I will take that back if the op held a gun to her dhs head. Bjt I suspect they made the decision together. So he cant have it both ways - full time nanny cook and clean but no expectation to gjve up his hard earned money

HappyMummyOfOne Sat 11-May-13 12:31:45

Actually, think the OP is on maternity leave at the moment judging by her other posts so not technically a SAHM. Not all women who stay at home do so with the full support of their husbands, many just refuse to return to work.

The OP's husband is working two jobs, who on earth could possibly begrudge him spending some of his income on coffee etc at work.

I'm sure OP spends money on things that are not essentials. Everyone does.

Xmasbaby11 Sat 11-May-13 12:33:25

YABU. It's normal to spend a it at work - it's sociable.

NatashaBee Sat 11-May-13 12:35:22

Message withdrawn at poster's request.

StealthOfficialCrispTester Sat 11-May-13 12:35:31

I agre with uour last bit but do not agree that a sahm has no say in how the money her dh earns is spent. If the man himsekf thinks that (talking generally here not abt the op) then id call it abuse

redskyatnight Sat 11-May-13 12:36:50

It can be difficult not to spend any money at work. I take in my own lunch and tea/milk but I still end up spending money on the odd drink in the canteen to be sociable/donating to someone's leaving do/charity collection etc. Not sure how old your DC are but if they are pre-schoolers do you never take them to a toddler group/meet a friend for coffee/offer a visitor tea and cake? Because these are sort of the same category.

If you'd like to save money towards holidays etc then sit down and go through your budget together and agree on common priorities.

Viviennemary Sat 11-May-13 12:43:14

This is tricky. But on the other hand going to work costs money. And it's really embarassing for people at work if they are seen not to have a penny in their pockets for things. I don't know the whole situation but it seems you are being a bit hard on your DH who could hardly be called a spendthrift.

scottishmummy Sat 11-May-13 12:45:37

if money so tight you need to stop being a housewife,you're not contributing
frankly if were really skint to extent you describe I'd expect you to work
why are you not working?

AgentProvocateur Sat 11-May-13 12:52:31

If you're struggling so badly, could you look at getting evening work? As others have said, it's unreasonable to expect your DH to either account for every penny he spends, or not take money to work. Honestly, £4 a day is nothing.

BackforGood Sat 11-May-13 13:07:32

Depends a lot on the work environment. I'm thinking 'that's ridiculous - I've never spent any money while I'm at work, so it doesn't make sense for you to be skint every month while he is frittering it away at work, but I take the point that all environments are different.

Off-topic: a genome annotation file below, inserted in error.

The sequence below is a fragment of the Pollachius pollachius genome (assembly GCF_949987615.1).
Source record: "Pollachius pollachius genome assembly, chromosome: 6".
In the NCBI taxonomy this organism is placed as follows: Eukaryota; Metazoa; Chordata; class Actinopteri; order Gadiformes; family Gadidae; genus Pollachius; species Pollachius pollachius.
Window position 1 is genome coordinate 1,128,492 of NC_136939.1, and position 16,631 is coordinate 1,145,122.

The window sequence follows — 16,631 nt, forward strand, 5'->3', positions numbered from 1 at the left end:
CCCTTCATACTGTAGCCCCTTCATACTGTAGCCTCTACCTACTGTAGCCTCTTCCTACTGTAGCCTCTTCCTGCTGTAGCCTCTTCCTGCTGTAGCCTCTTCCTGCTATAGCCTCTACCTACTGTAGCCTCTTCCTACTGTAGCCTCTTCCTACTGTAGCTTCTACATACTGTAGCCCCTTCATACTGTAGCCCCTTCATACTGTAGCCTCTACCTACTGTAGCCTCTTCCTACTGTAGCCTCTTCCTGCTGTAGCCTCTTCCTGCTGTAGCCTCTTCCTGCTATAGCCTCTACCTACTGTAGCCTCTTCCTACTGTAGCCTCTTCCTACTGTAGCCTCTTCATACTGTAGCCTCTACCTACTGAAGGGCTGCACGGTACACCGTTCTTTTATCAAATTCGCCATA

I've always worked places where you chip in £1 a week or whatever for jars of coffee / boxes of tea / the milk and everyone uses the kettle. Can they not do that? Or take a flask ? To me £20 seems like a hige amount if you don't have it in your budget.

WafflyVersatile Sat 11-May-13 13:07:40

I'm a bit surprised (here and on other threads) at how people just blythely say 'get a job', 'get more hours', 'pick up some work' like it's so easy to find work at all, let alone work that you can fit round kids or pays well enough to make it worthwhile.

You should sit down together and work through your budget and work in some pocket money for each of you. It is both of your money. There are often expenses involved in going to work as mentioned in other posts.

If you have budgeted for him to have this pocket money then surely he can spend it pretty much how he likes.

Maybe there is more you're not explaining.

scottishmummy Sat 11-May-13 13:10:21

housewife is not automatic given or female entitlement,if so skint yep get a job

scottishmummy Sat 11-May-13 13:13:33

posted too soon.yes get a job.ironing at home for example,or evening work whist dh home
if things that tight financially you cannot afford to be a housewife
if a £20 budget is challenge what about if boiler break?you need to. reasses you finances

gordyslovesheep Sat 11-May-13 13:15:43

to be fair the OP is on Mat Leave is working (apparently according to a post earlier)

Even if she wasn't it doesn't make every penny 'HIS money'

but I think it's fair he is allowed some money to do with as he likes

scottishmummy Sat 11-May-13 13:17:44

if money so tight then needs to return from mat leave sooner rather than later